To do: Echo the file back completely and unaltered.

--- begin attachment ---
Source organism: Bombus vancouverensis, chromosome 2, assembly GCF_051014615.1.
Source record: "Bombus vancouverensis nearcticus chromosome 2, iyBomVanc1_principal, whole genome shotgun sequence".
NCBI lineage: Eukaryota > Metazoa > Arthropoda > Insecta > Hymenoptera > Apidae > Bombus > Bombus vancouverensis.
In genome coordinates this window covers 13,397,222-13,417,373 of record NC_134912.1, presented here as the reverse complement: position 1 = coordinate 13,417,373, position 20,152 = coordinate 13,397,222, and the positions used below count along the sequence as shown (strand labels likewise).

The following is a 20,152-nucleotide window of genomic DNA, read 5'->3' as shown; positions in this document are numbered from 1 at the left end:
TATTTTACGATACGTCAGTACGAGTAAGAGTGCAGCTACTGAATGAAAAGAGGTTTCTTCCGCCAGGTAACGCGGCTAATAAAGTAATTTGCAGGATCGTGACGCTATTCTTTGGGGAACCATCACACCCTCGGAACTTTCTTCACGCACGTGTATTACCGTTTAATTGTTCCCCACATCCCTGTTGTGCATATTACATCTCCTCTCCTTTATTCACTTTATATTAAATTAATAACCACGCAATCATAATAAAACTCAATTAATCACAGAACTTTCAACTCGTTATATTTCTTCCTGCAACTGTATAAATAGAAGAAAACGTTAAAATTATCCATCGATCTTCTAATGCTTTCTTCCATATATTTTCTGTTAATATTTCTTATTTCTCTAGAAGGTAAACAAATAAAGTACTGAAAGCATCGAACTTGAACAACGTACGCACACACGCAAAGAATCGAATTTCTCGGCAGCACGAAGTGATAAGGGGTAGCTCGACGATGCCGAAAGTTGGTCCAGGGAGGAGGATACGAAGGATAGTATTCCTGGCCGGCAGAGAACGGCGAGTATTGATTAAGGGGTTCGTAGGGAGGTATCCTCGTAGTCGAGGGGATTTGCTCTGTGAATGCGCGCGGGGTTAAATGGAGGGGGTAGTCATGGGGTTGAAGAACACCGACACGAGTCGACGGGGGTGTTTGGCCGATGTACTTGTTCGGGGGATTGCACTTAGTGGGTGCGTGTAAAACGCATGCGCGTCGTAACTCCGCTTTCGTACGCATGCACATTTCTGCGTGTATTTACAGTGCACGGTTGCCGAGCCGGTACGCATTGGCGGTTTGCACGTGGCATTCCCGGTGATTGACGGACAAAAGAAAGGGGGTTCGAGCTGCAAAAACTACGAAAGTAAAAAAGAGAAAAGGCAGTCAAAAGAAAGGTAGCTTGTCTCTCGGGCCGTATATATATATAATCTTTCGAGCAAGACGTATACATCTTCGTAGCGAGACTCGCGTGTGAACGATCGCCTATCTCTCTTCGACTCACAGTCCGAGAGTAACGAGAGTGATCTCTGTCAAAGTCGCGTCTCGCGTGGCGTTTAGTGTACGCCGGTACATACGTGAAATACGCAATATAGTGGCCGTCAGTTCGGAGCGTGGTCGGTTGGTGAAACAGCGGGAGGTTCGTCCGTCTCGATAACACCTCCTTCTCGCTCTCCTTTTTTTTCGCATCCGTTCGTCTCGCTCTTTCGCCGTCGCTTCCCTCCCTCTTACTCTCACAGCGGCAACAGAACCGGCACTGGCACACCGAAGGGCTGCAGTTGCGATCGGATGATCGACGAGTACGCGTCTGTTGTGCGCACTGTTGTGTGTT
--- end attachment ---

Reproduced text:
Source organism: Bombus vancouverensis, chromosome 2, assembly GCF_051014615.1.
Source record: "Bombus vancouverensis nearcticus chromosome 2, iyBomVanc1_principal, whole genome shotgun sequence".
NCBI lineage: Eukaryota > Metazoa > Arthropoda > Insecta > Hymenoptera > Apidae > Bombus > Bombus vancouverensis.
In genome coordinates this window covers 13,397,222-13,417,373 of record NC_134912.1, presented here as the reverse complement: position 1 = coordinate 13,417,373, position 20,152 = coordinate 13,397,222, and the positions used below count along the sequence as shown (strand labels likewise).

The following is a 20,152-nucleotide window of genomic DNA, read 5'->3' as shown; positions in this document are numbered from 1 at the left end:
TATTTTACGATACGTCAGTACGAGTAAGAGTGCAGCTACTGAATGAAAAGAGGTTTCTTCCGCCAGGTAACGCGGCTAATAAAGTAATTTGCAGGATCGTGACGCTATTCTTTGGGGAACCATCACACCCTCGGAACTTTCTTCACGCACGTGTATTACCGTTTAATTGTTCCCCACATCCCTGTTGTGCATATTACATCTCCTCTCCTTTATTCACTTTATATTAAATTAATAACCACGCAATCATAATAAAACTCAATTAATCACAGAACTTTCAACTCGTTATATTTCTTCCTGCAACTGTATAAATAGAAGAAAACGTTAAAATTATCCATCGATCTTCTAATGCTTTCTTCCATATATTTTCTGTTAATATTTCTTATTTCTCTAGAAGGTAAACAAATAAAGTACTGAAAGCATCGAACTTGAACAACGTACGCACACACGCAAAGAATCGAATTTCTCGGCAGCACGAAGTGATAAGGGGTAGCTCGACGATGCCGAAAGTTGGTCCAGGGAGGAGGATACGAAGGATAGTATTCCTGGCCGGCAGAGAACGGCGAGTATTGATTAAGGGGTTCGTAGGGAGGTATCCTCGTAGTCGAGGGGATTTGCTCTGTGAATGCGCGCGGGGTTAAATGGAGGGGGTAGTCATGGGGTTGAAGAACACCGACACGAGTCGACGGGGGTGTTTGGCCGATGTACTTGTTCGGGGGATTGCACTTAGTGGGTGCGTGTAAAACGCATGCGCGTCGTAACTCCGCTTTCGTACGCATGCACATTTCTGCGTGTATTTACAGTGCACGGTTGCCGAGCCGGTACGCATTGGCGGTTTGCACGTGGCATTCCCGGTGATTGACGGACAAAAGAAAGGGGGTTCGAGCTGCAAAAACTACGAAAGTAAAAAAGAGAAAAGGCAGTCAAAAGAAAGGTAGCTTGTCTCTCGGGCCGTATATATATATAATCTTTCGAGCAAGACGTATACATCTTCGTAGCGAGACTCGCGTGTGAACGATCGCCTATCTCTCTTCGACTCACAGTCCGAGAGTAACGAGAGTGATCTCTGTCAAAGTCGCGTCTCGCGTGGCGTTTAGTGTACGCCGGTACATACGTGAAATACGCAATATAGTGGCCGTCAGTTCGGAGCGTGGTCGGTTGGTGAAACAGCGGGAGGTTCGTCCGTCTCGATAACACCTCCTTCTCGCTCTCCTTTTTTTTCGCATCCGTTCGTCTCGCTCTTTCGCCGTCGCTTCCCTCCCTCTTACTCTCACAGCGGCAACAGAACCGGCACTGGCACACCGAAGGGCTGCAGTTGCGATCGGATGATCGACGAGTACGCGTCTGTTGTGCGCACTGTTGTGTGTT